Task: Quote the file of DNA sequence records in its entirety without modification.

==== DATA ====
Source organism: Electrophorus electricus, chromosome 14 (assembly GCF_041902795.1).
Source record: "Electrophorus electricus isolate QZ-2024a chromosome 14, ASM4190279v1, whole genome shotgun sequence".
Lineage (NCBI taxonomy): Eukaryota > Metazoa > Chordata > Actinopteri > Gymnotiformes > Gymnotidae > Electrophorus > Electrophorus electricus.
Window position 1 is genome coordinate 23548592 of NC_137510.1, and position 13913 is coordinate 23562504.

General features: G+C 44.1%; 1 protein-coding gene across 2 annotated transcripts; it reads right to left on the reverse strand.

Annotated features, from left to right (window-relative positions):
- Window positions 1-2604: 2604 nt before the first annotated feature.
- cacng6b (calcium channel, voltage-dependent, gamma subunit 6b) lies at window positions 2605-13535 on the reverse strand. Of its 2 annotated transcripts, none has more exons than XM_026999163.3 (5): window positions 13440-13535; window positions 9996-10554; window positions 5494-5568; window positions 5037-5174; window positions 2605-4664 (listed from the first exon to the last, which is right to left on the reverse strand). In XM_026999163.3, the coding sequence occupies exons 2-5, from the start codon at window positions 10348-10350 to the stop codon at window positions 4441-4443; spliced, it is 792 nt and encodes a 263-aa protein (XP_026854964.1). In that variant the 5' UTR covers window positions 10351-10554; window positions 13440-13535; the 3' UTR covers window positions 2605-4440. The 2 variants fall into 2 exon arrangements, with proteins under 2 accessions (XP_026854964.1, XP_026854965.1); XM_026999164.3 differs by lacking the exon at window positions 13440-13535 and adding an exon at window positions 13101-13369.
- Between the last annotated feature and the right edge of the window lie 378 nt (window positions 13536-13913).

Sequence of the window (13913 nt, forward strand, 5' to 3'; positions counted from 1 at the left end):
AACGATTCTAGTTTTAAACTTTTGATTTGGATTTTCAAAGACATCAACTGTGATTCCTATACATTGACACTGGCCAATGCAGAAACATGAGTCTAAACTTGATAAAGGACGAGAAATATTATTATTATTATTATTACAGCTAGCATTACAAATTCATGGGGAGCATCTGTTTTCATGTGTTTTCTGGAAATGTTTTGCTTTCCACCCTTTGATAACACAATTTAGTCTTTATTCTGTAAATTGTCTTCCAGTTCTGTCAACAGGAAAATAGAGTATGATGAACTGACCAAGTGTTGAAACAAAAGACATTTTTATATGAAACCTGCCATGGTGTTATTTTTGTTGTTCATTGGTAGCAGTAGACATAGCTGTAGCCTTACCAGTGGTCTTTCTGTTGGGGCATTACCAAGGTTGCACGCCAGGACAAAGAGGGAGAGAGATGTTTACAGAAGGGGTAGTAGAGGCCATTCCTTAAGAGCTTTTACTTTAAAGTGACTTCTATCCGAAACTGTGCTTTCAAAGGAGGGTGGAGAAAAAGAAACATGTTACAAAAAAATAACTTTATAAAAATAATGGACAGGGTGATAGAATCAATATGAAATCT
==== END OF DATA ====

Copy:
Source organism: Electrophorus electricus, chromosome 14 (assembly GCF_041902795.1).
Source record: "Electrophorus electricus isolate QZ-2024a chromosome 14, ASM4190279v1, whole genome shotgun sequence".
Lineage (NCBI taxonomy): Eukaryota > Metazoa > Chordata > Actinopteri > Gymnotiformes > Gymnotidae > Electrophorus > Electrophorus electricus.
Window position 1 is genome coordinate 23548592 of NC_137510.1, and position 13913 is coordinate 23562504.

General features: G+C 44.1%; 1 protein-coding gene across 2 annotated transcripts; it reads right to left on the reverse strand.

Annotated features, from left to right (window-relative positions):
- Window positions 1-2604: 2604 nt before the first annotated feature.
- cacng6b (calcium channel, voltage-dependent, gamma subunit 6b) lies at window positions 2605-13535 on the reverse strand. Of its 2 annotated transcripts, none has more exons than XM_026999163.3 (5): window positions 13440-13535; window positions 9996-10554; window positions 5494-5568; window positions 5037-5174; window positions 2605-4664 (listed from the first exon to the last, which is right to left on the reverse strand). In XM_026999163.3, the coding sequence occupies exons 2-5, from the start codon at window positions 10348-10350 to the stop codon at window positions 4441-4443; spliced, it is 792 nt and encodes a 263-aa protein (XP_026854964.1). In that variant the 5' UTR covers window positions 10351-10554; window positions 13440-13535; the 3' UTR covers window positions 2605-4440. The 2 variants fall into 2 exon arrangements, with proteins under 2 accessions (XP_026854964.1, XP_026854965.1); XM_026999164.3 differs by lacking the exon at window positions 13440-13535 and adding an exon at window positions 13101-13369.
- Between the last annotated feature and the right edge of the window lie 378 nt (window positions 13536-13913).

Sequence of the window (13913 nt, forward strand, 5' to 3'; positions counted from 1 at the left end):
AACGATTCTAGTTTTAAACTTTTGATTTGGATTTTCAAAGACATCAACTGTGATTCCTATACATTGACACTGGCCAATGCAGAAACATGAGTCTAAACTTGATAAAGGACGAGAAATATTATTATTATTATTATTACAGCTAGCATTACAAATTCATGGGGAGCATCTGTTTTCATGTGTTTTCTGGAAATGTTTTGCTTTCCACCCTTTGATAACACAATTTAGTCTTTATTCTGTAAATTGTCTTCCAGTTCTGTCAACAGGAAAATAGAGTATGATGAACTGACCAAGTGTTGAAACAAAAGACATTTTTATATGAAACCTGCCATGGTGTTATTTTTGTTGTTCATTGGTAGCAGTAGACATAGCTGTAGCCTTACCAGTGGTCTTTCTGTTGGGGCATTACCAAGGTTGCACGCCAGGACAAAGAGGGAGAGAGATGTTTACAGAAGGGGTAGTAGAGGCCATTCCTTAAGAGCTTTTACTTTAAAGTGACTTCTATCCGAAACTGTGCTTTCAAAGGAGGGTGGAGAAAAAGAAACATGTTACAAAAAAATAACTTTATAAAAATAATGGACAGGGTGATAGAATCAATATGAAATCT